Utah Man Charged With 7 Felonies in Connection to Alleged $1.7M Crypto Mining Scam

The DOJ says James Wolfgramm gained the trust of his victims by flaunting images on his social media of digital wallets filled with millions of dollars of crypto, among other lures.

AccessTimeIconSep 22, 2022 at 5:51 p.m. UTC
Updated Sep 22, 2022 at 6:38 p.m. UTC

Cheyenne Ligon is a CoinDesk news reporter with a focus on crypto regulation and policy. She has no significant crypto holdings.

A Utah man has been charged with seven felonies for his alleged role in several financial fraud schemes, including a cryptocurrency mining scam that bilked two customers out of $1.7 million.

The Department of Justice (DOJ) says James Wolfgramm, 43, of Spanish Fork, Utah, wooed his victims by portraying himself on social media as “a multimillionaire who made his fortune in cryptocurrency.” Indeed, Wolfgramm’s Twitter account, which has 10 followers, declares him to be “one of the most well-known entrepreneurs on the planet” and a “financial advisor that helps more than 10,000 clients each year.”

Wolfgramm is accused by the Justice Department of using images of crypto wallets holding millions of dollars worth of digital assets, a suitcase full of cash and expensive sports cars to lure victims with his supposed investing acumen.

Through one of Wolfgramm’s companies, Bitex, authorities say he convinced two investors to give him $1.7 million by “purporting to sell a high-powered cryptocurrency mining machine – the ‘Bitex Blockbuster’ – that did not actually exist.” Instead, according to the DOJ statement, Wolfgramm used a fake machine in Bitex’s Utah office, which was connected to a monitor that “displayed a pre-recorded loop that simply gave the appearance of mining activity.”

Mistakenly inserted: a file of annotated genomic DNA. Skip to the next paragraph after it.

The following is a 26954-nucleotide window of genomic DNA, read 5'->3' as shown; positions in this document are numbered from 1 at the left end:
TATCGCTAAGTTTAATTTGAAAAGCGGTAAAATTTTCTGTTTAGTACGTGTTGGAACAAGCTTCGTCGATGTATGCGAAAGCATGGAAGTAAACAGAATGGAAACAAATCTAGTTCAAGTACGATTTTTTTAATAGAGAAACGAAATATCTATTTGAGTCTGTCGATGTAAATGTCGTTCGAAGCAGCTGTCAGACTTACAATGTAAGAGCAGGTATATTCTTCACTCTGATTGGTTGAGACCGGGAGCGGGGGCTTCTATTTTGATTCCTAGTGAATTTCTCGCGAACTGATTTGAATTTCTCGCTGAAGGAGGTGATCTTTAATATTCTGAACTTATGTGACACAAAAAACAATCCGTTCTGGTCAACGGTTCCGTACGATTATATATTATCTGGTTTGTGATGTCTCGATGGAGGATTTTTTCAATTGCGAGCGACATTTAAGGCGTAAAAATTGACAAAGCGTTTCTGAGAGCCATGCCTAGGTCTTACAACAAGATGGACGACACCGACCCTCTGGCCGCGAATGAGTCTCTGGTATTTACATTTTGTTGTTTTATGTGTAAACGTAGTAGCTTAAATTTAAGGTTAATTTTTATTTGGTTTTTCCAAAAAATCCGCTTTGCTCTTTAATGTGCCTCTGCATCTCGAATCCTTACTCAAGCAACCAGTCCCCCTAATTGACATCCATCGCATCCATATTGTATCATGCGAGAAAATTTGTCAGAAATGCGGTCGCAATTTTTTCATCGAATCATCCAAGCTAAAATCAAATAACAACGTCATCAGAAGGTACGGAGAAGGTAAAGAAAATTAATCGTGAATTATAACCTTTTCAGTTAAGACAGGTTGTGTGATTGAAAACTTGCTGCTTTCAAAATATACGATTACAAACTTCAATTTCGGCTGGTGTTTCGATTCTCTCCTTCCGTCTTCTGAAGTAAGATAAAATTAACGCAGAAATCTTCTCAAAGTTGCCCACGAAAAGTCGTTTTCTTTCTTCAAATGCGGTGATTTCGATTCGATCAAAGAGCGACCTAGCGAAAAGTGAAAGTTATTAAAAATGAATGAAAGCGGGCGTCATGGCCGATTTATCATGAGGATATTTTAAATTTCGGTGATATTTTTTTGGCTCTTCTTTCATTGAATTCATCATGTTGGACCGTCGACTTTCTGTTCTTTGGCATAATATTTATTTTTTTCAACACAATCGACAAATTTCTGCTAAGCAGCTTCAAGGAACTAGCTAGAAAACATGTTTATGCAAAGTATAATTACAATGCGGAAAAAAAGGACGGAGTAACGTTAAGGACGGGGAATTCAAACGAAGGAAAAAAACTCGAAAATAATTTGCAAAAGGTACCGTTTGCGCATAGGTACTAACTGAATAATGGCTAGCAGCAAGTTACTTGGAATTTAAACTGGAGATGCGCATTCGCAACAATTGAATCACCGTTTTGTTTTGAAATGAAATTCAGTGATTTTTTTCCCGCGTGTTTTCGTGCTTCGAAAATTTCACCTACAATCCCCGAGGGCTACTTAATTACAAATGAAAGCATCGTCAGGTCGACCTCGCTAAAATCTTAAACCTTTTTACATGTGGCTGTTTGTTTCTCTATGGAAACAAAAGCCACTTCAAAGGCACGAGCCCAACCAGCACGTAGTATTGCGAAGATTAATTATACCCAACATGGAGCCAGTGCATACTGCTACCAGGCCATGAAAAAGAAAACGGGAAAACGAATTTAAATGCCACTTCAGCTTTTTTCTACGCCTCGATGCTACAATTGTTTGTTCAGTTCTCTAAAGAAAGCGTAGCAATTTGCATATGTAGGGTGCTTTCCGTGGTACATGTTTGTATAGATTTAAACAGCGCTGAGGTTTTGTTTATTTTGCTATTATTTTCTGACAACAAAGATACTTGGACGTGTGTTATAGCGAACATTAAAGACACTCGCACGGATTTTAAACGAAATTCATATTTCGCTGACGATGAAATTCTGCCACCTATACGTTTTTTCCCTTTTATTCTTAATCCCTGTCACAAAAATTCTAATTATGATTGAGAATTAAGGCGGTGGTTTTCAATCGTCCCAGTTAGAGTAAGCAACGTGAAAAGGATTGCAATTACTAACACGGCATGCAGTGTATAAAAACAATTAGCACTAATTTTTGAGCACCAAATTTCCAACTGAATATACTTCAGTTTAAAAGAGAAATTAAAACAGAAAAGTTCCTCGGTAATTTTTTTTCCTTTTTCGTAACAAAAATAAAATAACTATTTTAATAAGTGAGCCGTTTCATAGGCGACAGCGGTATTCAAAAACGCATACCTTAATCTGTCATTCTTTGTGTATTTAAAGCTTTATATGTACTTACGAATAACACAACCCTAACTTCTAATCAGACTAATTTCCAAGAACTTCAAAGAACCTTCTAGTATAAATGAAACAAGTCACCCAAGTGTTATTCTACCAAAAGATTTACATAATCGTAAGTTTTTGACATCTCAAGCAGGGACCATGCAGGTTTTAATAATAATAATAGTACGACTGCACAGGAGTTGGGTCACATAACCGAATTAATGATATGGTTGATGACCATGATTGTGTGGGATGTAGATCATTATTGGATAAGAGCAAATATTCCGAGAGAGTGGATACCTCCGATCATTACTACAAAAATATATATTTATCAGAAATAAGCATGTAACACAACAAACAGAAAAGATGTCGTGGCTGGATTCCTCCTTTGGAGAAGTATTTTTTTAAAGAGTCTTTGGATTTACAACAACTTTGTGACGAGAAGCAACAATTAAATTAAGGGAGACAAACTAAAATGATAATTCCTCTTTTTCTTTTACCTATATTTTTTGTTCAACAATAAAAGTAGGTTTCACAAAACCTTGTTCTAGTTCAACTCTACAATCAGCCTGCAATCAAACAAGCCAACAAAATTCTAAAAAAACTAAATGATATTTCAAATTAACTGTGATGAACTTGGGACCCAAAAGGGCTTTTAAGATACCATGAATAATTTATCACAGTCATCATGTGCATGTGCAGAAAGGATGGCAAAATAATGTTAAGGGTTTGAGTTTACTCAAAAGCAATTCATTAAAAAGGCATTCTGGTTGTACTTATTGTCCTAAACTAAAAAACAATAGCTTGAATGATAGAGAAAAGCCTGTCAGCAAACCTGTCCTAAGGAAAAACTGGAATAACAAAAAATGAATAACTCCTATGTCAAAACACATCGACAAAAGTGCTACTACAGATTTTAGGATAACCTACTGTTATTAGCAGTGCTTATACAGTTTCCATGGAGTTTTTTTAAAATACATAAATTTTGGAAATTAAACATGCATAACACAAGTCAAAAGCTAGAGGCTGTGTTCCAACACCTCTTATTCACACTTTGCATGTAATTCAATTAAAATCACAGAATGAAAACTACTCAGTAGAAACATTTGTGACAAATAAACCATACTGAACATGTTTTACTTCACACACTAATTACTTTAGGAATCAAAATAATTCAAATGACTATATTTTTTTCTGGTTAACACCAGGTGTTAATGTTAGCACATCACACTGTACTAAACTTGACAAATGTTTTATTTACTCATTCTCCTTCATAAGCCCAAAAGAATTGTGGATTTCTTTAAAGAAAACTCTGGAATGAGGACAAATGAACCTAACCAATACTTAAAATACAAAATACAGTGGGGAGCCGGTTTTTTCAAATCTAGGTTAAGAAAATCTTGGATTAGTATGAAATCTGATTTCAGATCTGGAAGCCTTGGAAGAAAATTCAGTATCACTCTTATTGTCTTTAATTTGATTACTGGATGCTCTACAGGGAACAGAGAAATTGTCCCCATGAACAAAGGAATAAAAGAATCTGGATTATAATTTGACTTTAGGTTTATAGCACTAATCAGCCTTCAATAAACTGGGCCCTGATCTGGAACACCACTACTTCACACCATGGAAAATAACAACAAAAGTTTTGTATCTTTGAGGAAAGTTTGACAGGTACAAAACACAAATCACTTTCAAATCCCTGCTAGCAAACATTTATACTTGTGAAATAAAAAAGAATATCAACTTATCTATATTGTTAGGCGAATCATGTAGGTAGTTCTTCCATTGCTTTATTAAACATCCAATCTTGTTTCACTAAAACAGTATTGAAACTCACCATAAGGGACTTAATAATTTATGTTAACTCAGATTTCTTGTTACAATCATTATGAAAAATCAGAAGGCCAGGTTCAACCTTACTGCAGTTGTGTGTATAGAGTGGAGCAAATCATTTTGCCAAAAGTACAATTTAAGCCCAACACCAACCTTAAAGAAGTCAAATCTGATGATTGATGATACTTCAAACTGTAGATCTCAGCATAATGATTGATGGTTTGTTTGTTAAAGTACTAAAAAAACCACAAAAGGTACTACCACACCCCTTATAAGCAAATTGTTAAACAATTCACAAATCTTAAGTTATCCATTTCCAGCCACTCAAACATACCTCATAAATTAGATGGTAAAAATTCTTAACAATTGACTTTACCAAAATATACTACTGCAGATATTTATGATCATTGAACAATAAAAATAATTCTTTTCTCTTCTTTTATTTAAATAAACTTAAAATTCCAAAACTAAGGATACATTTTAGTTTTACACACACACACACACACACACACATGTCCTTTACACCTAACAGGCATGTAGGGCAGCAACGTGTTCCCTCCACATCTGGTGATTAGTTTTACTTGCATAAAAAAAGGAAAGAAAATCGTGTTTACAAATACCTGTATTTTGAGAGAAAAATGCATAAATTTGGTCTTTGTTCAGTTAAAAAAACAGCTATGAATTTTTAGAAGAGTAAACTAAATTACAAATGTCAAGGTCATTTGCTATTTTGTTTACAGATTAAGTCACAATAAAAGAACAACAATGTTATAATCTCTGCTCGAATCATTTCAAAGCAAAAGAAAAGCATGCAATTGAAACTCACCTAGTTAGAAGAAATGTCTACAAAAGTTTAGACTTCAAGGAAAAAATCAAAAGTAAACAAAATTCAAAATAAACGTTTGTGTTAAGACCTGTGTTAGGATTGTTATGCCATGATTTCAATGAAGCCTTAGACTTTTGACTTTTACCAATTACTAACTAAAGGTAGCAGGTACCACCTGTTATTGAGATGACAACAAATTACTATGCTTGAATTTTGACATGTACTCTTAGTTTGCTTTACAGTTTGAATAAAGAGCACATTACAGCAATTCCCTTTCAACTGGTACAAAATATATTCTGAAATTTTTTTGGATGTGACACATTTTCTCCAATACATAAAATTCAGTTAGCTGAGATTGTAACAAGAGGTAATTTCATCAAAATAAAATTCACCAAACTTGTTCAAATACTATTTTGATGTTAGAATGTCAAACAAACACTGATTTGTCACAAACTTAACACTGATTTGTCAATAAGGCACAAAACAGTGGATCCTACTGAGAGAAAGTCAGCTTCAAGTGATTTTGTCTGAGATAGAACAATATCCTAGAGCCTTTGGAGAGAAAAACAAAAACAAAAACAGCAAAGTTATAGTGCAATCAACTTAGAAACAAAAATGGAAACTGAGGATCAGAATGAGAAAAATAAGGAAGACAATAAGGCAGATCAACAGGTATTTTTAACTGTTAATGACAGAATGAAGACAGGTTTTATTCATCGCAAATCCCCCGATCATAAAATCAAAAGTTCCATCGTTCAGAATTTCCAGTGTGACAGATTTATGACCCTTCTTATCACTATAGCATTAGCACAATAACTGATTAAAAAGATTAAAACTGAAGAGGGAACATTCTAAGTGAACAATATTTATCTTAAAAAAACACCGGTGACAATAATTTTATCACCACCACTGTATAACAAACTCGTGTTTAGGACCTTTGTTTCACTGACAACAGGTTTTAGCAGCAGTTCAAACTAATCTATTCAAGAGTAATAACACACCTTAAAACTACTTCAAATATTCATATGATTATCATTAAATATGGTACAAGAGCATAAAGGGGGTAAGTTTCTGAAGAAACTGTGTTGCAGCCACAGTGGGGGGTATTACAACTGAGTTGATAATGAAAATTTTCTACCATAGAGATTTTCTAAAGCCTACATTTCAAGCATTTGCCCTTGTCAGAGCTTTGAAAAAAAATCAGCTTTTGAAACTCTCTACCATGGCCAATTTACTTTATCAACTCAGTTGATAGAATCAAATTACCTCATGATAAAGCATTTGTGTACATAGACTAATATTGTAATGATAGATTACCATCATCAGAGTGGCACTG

Another one of Wolfgramm’s businesses, Ohana Capital Financial (OCF), allegedly offered financial services to companies that could not get traditional bank accounts, marketed with the slogan “Banking the Unbankable.” Wolfgramm supposedly told investors that OCF had a board of advisers and that customer funds were bonded, when, in reality, he was spending millions of dollars of customer money on “unrelated business expenses.”

Wolfgramm is also accused of a third financial scheme in which he allegedly agreed to purchase an indoor soccer complex outside of Salt Lake City for $15 million. He claimed to have taken possession of the property and began collecting money from customers without ever making a payment to the seller on the sales contract.

Wolfgramm faces five counts of wire fraud and two counts of money laundering.


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Cheyenne Ligon is a CoinDesk news reporter with a focus on crypto regulation and policy. She has no significant crypto holdings.

CoinDesk - Unknown

Cheyenne Ligon is a CoinDesk news reporter with a focus on crypto regulation and policy. She has no significant crypto holdings.

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